Church rethinks first aid
Published 12:40 pm Tuesday, September 4, 2018
If someone wants to learn how to do CPR, it’s not hard to find a class. In fact, that training is required for many individuals. But what if someone wants to learn how to help with depression? Or anxiety? Or substance abuse?
“We take this part up here (the brain) and act like it’s not a part of the body, but it is,” said Laura Emery, a mental health training coordinator with Atrium Health. “And sometimes it needs first aid, too.”
So in order to help their community know how to respond to conditions of the mind as well as the the rest of the body, the Locust Presbyterian Women’s Group invited Emery and her program director Pam Hurley to teach a Mental Health First Aid Class. The first session was late last month. The second will be 8:30 a.m. Saturday.
Together, the combined eight-hour training gives non-healthcare professionals a complete set of tools to help with mental conditions such as psychosis, post-traumatic stress or drug addictions.
And while those tools will not cure underlying mental health issues, like CPR they may keep someone afloat long enough to seek professional help.
“And that’s something you may need any day,” Emery said.
According to statistics presented at the training, nearly 41 percent of people facing mental health disorders never seek professional help. The only folks with a chance to notice and address their condition are average community members.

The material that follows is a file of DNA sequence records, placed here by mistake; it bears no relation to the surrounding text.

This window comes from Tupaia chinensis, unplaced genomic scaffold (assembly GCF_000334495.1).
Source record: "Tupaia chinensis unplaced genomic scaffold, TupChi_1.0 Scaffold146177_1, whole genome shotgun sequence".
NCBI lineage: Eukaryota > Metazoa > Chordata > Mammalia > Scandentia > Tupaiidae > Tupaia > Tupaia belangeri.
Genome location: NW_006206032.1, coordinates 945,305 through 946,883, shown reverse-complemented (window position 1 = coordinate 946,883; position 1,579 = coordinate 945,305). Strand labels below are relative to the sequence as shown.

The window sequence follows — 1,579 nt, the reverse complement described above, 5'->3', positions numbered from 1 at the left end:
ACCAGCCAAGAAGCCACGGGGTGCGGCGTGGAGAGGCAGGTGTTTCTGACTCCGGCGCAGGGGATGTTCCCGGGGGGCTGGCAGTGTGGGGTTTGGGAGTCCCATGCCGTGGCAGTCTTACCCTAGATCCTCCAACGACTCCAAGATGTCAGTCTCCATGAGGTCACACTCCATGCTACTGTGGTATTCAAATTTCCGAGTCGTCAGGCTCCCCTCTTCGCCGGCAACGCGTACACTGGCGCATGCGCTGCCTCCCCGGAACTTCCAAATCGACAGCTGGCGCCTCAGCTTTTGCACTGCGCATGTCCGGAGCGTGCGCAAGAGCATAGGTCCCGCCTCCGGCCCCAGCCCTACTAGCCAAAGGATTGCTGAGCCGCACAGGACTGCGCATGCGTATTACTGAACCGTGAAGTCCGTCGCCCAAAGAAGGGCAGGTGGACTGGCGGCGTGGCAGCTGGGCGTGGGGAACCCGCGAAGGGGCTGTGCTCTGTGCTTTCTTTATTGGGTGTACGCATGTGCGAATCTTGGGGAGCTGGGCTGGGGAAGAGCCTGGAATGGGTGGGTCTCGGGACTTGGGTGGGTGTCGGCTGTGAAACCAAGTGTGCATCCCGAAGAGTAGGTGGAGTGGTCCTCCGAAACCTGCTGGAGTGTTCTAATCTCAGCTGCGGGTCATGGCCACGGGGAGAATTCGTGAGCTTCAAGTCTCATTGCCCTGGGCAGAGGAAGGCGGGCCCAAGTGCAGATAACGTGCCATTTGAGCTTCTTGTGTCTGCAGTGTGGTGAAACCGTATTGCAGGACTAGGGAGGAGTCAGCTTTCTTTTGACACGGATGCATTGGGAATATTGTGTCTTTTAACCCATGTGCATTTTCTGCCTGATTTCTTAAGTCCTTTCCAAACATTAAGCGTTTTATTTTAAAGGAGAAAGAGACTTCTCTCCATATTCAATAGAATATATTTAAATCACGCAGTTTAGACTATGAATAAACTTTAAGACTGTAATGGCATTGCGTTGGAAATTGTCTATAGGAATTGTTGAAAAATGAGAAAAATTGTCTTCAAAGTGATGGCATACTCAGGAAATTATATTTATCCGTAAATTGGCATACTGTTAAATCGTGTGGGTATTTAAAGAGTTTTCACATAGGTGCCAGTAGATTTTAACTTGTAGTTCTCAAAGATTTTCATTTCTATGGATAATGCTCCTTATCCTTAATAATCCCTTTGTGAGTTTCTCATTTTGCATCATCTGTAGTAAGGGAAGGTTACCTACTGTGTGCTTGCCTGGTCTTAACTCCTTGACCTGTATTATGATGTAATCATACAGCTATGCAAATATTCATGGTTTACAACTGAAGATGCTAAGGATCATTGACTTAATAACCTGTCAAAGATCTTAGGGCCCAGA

“Most of you are in very public facing positions,” said Emery to the group of Stanly ministers, customer service employees, government workers and parents who came to the training. “You probably see people struggling with this on a regular basis.”
Unfortunately, in public is the last place people want to talk about such conditions.
During one of the training exercises, participants pointed out that medical conditions like cancer or heart disease often elicit cards and balloons and 5K fundraisers from the community. But mental health disorders come with little fanfare.
“There’s a huge stigma around mental health issues,” said Greta Baucom, part of the women’s group hosting the Mental Health First Aid training.
As an Atrium Health employee, Baucom had heard about such training through her job. And since both she and several members of Locust Presbyterian’s newly formed women’s group knew folks struggling with mental health issues, she proposed the training as one of their first projects.
“Our women’s group wanted to do something for the community,” Baucom said. “And I think this is something every community needs.”
Emery and Hurley agreed. Their organization — Faith Community Health Ministry — has worked with Atrium for 20 years, the last four helping with the Mental Health First Aid initiative.
“In those four years, about 14,000 have been trained,” Hurley said. “It’s amazing to see the impact that’s already had.”
Any organization or business that is interested in hosting a class can also do so. As with Locust Presbyterian, the eight-hour course is often split into multiple classes. Those who attend all eight hours can earn a certification in mental health first aid.
“Like any other medical condition, there is something that can be done,” Emery said. “We just want to help people know what to do.”
To find out more about Locust Presbyterian’s Mental Health First Aide training session, contact Baucom at 704-652-1371. To find out more about hosting a training, contact Emery at email@example.com.